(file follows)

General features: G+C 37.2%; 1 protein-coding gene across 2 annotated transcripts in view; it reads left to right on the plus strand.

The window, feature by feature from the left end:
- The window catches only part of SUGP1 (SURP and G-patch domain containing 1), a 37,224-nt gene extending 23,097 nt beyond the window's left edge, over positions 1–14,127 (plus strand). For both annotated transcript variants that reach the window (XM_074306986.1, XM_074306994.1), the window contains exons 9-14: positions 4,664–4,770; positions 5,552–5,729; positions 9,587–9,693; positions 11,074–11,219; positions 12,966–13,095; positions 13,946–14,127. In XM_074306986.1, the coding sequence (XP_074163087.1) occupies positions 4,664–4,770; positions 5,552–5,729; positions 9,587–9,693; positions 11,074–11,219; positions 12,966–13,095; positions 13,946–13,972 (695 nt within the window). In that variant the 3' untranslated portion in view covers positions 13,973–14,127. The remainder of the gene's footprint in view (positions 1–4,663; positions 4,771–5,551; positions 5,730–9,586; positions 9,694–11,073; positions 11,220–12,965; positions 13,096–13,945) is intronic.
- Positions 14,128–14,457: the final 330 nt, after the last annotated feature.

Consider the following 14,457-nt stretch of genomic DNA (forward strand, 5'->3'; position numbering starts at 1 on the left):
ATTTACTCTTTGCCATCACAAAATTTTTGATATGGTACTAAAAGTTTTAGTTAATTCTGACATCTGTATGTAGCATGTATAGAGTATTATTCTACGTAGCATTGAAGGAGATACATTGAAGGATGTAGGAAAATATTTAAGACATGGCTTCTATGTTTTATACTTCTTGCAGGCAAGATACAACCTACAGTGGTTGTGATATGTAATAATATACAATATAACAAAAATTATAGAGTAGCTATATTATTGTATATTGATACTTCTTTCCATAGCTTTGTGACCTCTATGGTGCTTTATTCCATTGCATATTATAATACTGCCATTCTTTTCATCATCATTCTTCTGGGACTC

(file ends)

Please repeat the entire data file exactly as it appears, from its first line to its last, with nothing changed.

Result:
General features: G+C 37.2%; 1 protein-coding gene across 2 annotated transcripts in view; it reads left to right on the plus strand.

The window, feature by feature from the left end:
- The window catches only part of SUGP1 (SURP and G-patch domain containing 1), a 37,224-nt gene extending 23,097 nt beyond the window's left edge, over positions 1–14,127 (plus strand). For both annotated transcript variants that reach the window (XM_074306986.1, XM_074306994.1), the window contains exons 9-14: positions 4,664–4,770; positions 5,552–5,729; positions 9,587–9,693; positions 11,074–11,219; positions 12,966–13,095; positions 13,946–14,127. In XM_074306986.1, the coding sequence (XP_074163087.1) occupies positions 4,664–4,770; positions 5,552–5,729; positions 9,587–9,693; positions 11,074–11,219; positions 12,966–13,095; positions 13,946–13,972 (695 nt within the window). In that variant the 3' untranslated portion in view covers positions 13,973–14,127. The remainder of the gene's footprint in view (positions 1–4,663; positions 4,771–5,551; positions 5,730–9,586; positions 9,694–11,073; positions 11,220–12,965; positions 13,096–13,945) is intronic.
- Positions 14,128–14,457: the final 330 nt, after the last annotated feature.

Consider the following 14,457-nt stretch of genomic DNA (forward strand, 5'->3'; position numbering starts at 1 on the left):
ATTTACTCTTTGCCATCACAAAATTTTTGATATGGTACTAAAAGTTTTAGTTAATTCTGACATCTGTATGTAGCATGTATAGAGTATTATTCTACGTAGCATTGAAGGAGATACATTGAAGGATGTAGGAAAATATTTAAGACATGGCTTCTATGTTTTATACTTCTTGCAGGCAAGATACAACCTACAGTGGTTGTGATATGTAATAATATACAATATAACAAAAATTATAGAGTAGCTATATTATTGTATATTGATACTTCTTTCCATAGCTTTGTGACCTCTATGGTGCTTTATTCCATTGCATATTATAATACTGCCATTCTTTTCATCATCATTCTTCTGGGACTC